The two components will normally be administered parenterally and, in accordance with further aspects of the present invention, there is provided formulations of the conjugate and formulations of the pro-drug, the formulations being suitable for parenteral administration. Administration will normally be intravenous and such formulations are conveniently prepared in isotonic saline for injection. For the purposes of demonstrating the efficacy of the present invention, we have worked with a model system using a monoclonal antibody W14A directed against human chorionic gonadotrophin (hCG), and F(ab')2 fragments of the same antibody (2,4) and available from Damon Biotech Ltd., Kirkton Campus, Livingston, EH54, 7BT, Scotland. In our experiments, we have used the enzyme carboxypeptidase G2, a folate degradating enzyme isolated from Pseudomonas (3), since this is an enzyme that is known to be capable of removing glutamate residues from folates, methotrexate and from nitrogen mustards derived from p-amino benzoic acid. The specific conjugates produced between carboxypeptidase G2 and the F(ab')2 fragments of the monoclonal antibody (W14A) using the above-mentioned reagents retained enzymatic and immunological activity. The conjugate between carboxypeptidase G2 and the F(ab')2 fragments of the monoclonal antibody (W14A) directed against hCG is a novel compound and forms a further part of this invention. The pro-drug (Para-N-bis-(2-chloroethyl)-aminobenzoyl glutamic acid) and its activated drug

(benzoic acid mustard) used throughout the Examples was prepared by the general method described above for the production of the (2-chloroethyl)-(2-mesylethyl) compound but replacing the mesyl chloride by thionyl chloride. However, as mentioned above, because of the relatively low difference in toxicity between the drug and pro-drug, it is not anticipated that this particular pro-drug will be used in humans. Example 1 is a comparison between a conjugate of whole W14A or its F(ab')2 fragment linked to CPG2.

The experiments of Example 1 show the superior properties of the fragment conjugate over the intact W14.A conjugate, and the further Examples are concerned only with the use of the fragment conjugate.


Comparison between conjugates using intact antibody and F(ab')2 conjugates

Intact W14A and F(ab')2 fragment were conjugated with 131I- or 125I-labelled CPG2 using the coupling reagents N-maleimidobenzoyl succinimide ester (MBS), and

N-succinimidyl-3-(2-pyridyldithio)-propionate (SPDP) , which produce thioether (6) and disulphide bonds (7) respectively. The yields of the coupling reactions, with respect to antibody, were about 27% for SPDP, and 40% for

MBS following separation from uncoupled antibody and CPG2 by gel filtration on Ultrogel AcA34 (8). W14A: 131I-CPG2 conjugates were prepared using

CPG2 of specific activity 960 uCi/mg. The specific radioactivity of MBS-linked W14A:CPG2 conjugate was 0.24 uCi/ug and SPDP linked W14A:CPG2 conjugate 0.21 uCi/ug. F(ab')2: 131-I-CPG2 conjugates were prepared using CPG2 of specific activity 1048 uCi/mg. The specific radioactivity of MBS-linked F(ab')2:CPG2 conjugate was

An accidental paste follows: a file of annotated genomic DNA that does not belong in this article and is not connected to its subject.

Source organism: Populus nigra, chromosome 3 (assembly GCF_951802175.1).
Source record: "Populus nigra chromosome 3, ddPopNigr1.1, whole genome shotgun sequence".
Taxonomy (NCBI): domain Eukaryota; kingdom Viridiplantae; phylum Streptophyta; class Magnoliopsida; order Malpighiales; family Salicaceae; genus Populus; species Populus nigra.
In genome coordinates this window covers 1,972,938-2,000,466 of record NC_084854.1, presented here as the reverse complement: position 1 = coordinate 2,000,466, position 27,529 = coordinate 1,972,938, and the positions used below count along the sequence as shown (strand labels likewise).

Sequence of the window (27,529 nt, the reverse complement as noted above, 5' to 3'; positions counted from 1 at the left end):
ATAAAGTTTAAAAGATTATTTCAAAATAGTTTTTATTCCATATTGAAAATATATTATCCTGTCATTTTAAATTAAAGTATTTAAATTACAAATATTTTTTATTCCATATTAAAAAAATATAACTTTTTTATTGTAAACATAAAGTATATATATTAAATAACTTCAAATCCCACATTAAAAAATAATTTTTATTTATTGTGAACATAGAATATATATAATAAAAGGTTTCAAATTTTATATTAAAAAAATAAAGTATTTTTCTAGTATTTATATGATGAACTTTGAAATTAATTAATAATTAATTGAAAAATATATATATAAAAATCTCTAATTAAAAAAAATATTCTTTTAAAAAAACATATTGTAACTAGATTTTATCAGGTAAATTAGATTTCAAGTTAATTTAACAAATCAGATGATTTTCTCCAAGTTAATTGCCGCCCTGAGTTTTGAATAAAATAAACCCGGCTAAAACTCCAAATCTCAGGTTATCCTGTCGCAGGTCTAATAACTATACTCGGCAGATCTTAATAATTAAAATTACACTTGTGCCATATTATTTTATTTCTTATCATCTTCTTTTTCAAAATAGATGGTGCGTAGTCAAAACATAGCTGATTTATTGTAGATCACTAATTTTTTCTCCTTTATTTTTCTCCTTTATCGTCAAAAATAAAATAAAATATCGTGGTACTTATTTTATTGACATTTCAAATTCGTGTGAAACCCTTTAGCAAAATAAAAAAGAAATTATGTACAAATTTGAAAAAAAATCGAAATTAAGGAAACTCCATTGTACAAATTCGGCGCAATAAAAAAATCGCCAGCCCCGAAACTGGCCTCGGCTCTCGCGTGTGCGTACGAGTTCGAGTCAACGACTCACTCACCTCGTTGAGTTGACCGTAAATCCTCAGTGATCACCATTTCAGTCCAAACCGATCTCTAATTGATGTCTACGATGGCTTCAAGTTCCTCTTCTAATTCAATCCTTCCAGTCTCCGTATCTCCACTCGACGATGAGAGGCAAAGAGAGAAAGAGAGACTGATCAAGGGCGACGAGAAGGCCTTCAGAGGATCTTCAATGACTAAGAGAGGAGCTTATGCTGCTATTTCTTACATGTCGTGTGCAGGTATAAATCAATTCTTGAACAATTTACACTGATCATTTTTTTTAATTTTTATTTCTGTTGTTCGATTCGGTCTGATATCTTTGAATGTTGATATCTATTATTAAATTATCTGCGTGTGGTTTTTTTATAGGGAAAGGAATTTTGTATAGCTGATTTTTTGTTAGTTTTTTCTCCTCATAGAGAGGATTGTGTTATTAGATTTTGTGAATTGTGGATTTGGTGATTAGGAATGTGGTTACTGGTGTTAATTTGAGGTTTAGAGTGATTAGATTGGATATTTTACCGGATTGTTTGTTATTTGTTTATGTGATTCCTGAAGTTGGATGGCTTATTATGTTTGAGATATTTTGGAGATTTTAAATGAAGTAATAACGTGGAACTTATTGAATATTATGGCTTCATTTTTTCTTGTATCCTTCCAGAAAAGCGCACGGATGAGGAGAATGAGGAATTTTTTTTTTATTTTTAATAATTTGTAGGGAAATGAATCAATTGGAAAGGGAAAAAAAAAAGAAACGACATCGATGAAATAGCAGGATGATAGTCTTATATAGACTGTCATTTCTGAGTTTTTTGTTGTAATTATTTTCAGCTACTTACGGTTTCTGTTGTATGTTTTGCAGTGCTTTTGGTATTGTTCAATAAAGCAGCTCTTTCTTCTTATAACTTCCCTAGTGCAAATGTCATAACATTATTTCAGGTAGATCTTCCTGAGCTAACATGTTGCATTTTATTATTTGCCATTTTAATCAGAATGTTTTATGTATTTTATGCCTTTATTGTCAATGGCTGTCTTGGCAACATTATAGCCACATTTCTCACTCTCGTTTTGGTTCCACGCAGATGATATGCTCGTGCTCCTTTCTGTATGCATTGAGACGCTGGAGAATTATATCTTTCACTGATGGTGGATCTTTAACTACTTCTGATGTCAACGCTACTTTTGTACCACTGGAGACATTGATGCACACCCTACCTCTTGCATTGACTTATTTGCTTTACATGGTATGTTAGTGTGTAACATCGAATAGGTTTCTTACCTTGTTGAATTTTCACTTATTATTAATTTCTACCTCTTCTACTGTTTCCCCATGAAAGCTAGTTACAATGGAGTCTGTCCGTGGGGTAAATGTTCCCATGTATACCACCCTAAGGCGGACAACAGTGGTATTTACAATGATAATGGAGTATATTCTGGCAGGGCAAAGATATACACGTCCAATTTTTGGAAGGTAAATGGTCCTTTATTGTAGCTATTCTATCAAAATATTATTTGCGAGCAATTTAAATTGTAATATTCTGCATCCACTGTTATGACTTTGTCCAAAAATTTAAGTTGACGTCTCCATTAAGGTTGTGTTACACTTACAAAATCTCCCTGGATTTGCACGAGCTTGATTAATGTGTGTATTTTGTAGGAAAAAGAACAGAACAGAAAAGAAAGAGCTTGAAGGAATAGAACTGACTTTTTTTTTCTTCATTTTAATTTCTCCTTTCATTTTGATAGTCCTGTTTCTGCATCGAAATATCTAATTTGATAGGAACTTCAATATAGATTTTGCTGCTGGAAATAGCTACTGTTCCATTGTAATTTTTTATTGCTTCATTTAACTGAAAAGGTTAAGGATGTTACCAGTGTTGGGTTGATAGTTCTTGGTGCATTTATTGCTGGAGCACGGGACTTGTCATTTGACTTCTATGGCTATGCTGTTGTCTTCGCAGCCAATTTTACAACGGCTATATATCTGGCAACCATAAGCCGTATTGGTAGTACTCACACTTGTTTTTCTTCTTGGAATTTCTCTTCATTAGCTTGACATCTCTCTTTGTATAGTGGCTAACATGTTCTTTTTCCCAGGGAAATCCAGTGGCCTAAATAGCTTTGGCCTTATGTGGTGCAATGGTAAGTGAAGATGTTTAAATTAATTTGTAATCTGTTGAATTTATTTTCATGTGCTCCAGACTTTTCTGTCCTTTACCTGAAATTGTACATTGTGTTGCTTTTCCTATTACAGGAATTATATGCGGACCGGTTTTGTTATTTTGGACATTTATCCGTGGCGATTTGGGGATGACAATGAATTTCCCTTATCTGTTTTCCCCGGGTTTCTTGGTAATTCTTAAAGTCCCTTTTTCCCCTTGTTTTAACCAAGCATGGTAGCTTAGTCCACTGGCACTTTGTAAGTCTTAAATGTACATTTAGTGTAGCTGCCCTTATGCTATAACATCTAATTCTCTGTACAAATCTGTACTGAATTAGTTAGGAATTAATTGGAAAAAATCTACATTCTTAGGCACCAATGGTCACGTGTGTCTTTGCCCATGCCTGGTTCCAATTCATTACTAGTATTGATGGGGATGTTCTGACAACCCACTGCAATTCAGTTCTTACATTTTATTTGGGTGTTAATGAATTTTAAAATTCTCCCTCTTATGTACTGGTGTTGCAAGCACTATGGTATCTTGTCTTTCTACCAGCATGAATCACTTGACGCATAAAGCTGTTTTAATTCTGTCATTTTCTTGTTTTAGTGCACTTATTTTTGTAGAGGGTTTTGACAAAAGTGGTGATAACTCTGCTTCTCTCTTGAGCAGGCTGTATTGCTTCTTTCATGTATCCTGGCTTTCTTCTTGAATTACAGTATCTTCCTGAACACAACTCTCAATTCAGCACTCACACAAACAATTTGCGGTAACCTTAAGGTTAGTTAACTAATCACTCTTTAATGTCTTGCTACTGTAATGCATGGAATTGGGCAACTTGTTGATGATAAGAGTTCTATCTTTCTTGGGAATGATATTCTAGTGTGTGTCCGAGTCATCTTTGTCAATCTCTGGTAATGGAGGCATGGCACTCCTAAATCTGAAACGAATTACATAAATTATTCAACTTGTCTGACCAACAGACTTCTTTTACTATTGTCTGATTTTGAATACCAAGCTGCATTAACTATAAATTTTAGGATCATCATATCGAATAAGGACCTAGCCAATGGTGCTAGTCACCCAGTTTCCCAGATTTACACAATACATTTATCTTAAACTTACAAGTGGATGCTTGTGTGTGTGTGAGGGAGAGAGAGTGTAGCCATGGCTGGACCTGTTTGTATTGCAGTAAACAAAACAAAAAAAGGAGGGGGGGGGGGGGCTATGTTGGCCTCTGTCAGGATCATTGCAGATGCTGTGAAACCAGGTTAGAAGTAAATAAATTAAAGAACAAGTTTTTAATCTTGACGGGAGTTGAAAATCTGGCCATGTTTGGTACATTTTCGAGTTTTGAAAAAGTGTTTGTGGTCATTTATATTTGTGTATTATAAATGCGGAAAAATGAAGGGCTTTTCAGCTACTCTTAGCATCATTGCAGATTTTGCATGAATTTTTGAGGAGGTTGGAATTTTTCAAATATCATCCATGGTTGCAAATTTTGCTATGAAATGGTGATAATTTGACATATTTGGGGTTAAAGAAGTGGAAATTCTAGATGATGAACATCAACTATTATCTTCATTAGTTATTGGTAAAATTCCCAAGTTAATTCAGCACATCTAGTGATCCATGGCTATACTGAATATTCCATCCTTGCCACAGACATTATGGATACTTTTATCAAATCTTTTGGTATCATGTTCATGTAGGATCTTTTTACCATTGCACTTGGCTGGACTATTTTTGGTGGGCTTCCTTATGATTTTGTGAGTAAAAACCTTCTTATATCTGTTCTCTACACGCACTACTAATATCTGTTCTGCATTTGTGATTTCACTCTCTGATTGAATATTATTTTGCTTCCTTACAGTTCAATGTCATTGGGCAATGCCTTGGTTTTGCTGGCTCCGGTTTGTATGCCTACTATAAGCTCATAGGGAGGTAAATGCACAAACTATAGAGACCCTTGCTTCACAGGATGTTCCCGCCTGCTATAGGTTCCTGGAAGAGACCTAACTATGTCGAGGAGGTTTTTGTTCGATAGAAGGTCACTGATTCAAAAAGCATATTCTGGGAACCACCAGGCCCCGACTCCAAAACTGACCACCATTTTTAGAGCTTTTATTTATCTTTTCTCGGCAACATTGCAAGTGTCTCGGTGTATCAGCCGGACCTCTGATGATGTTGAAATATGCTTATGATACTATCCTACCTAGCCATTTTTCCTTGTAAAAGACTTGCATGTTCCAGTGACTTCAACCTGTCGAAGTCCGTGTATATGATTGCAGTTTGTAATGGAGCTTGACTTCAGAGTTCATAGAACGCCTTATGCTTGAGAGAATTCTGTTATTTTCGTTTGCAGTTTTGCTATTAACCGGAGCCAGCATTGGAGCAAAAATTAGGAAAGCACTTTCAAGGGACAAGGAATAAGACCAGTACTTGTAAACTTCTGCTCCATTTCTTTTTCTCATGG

0.36 uCi/ug, and SPDP-linked F(ab')2:CPG2 conjugate 0.34 uCi/ug. For imaging studies, intact W14A: 131-I-CPG2 conjugates were injected i.v. or i.p. into nude rats bearing CC3 chor iocarcinoma xenografts (9).

F(ab')2: 131I-CPG2 conjugates were administered by the i.v. route only. The animals were scanned using a Nuclear

Enterprises LFOV gamma-camera.

Quantitative tissue distribution used groups of four nude mice bearing CC3 xenografts. The conjugates were prepared with 125I-labelled CPG2, and injected i.v., animals receiving approximately 2 uCi/45 ug each. Groups of animals were sacrificed at 24 hour intervals for the collection of tissue samples, which were dissolved in 6M

KOH and counted in an LKB model R0,000 "Compugamma" counter.


Conjugates labelled only in the CPG2 moiety were used in order that any localising effect determined could be unambiguously attributed to localising of conjugate, rather than uncoupled antibody, which is difficult to eliminate entirely from conjugate preparations (8). The circulation half-life of native CPG2 is very short, about 3 hours in mice and 1 hour in rats, thus free enzyme would be quickly cleared. The enzyme does not appear to accumulate to a significant degree in any tissue (5).

(i) W14A:CPG2 Conjugates

The gamma-camera images obtained after 24 and 48 hours are presented in Figures 1a and 1b respectively. In the cases of animals injected i.v. with MBS and SPDP linked conjugates the tumour site was clearly defined, confirming that localisation had occurred, but there was also substantial hepatic uptake. As expected, native enzyme was cleared rapidly from the circulation and no tumour or hepatic uptake was observed.

The SPDP-linked conjugates were cleared from the tumour more rapidly than MBS-linked material, suggesting that the disulphide linkage was less stable. Previous reports have suggested that disulphide bonds are labile in vivo (10, 11) and this method of linkage would appear to be unsuited to this application.

Animals injected i.p. with conjugate showed no tumour uptake, with SPDP-linked conjugate cleared by 48 hours and MBS-linked conjugate retained in the liver and blood pool. Pharmacokinetic studies (unpublished data) suggest that i.p. injection results in a slow release of conjugate into the circulation with peak levels only 30% of a comparable i.v. dose.

(ii) F(ab')2:CPG2 Conjugates

The gamma-camera images obtained 24 and 72 hours after i.v. injection are presented in Figures 2a and 2b. MBS-linked conjugate showed a sharp tumour image with little or no uptake in the liver. SPDP-linked conjugate showed some uptake by the liver at 24 hours, but material was cleared by 72 hours. There was markedly less tumour uptake and these results reaffirmed the unsuitability of SPDP-linked conjugates for tumour imaging.

(iii) Quantitative Tissue Distribution of Antibody:Enzyme Conjugate

The tissue distribution of MBS-linked W14A and F(ab')2:CPG2 conjugates in tumour, blood and liver are presented in Table 1.

Figure imgf000024_0001
The levels of F(ab')2:CPG2 in BLOOD were

- comparable to those found for W14A:CPG2 conjugate

- about 50% of the level of intact W14A

- about 3-fold higher than those of native F(ab')2 fragments.

The TUMOUR uptake of F(ab')2:CPG2 was

- comparable with that obtained with native W14A

- 3-fold higher than the levels attained with W14A:CPG2 conjugate or free F(ab')2.

The LIVER uptake of F(ab')2:CPG2 was lower than that of native W14A

- similar to levels attained with intact W14A:CPG2 conjugate or F(ab')2 fragments.

The level of uptake of F(ab')2 conjugates in lung, spleen, kidney, colon and muscle followed a similar pattern to that of liver, with levels being similar to native

F(ab')2 fragments or W14A:CPG2 conjugate.

This demonstrates the advantages obtained by using F(ab')2:CPG2 conjugates rather than the W14A:CPG2 conjugate, as the ratio of the fragment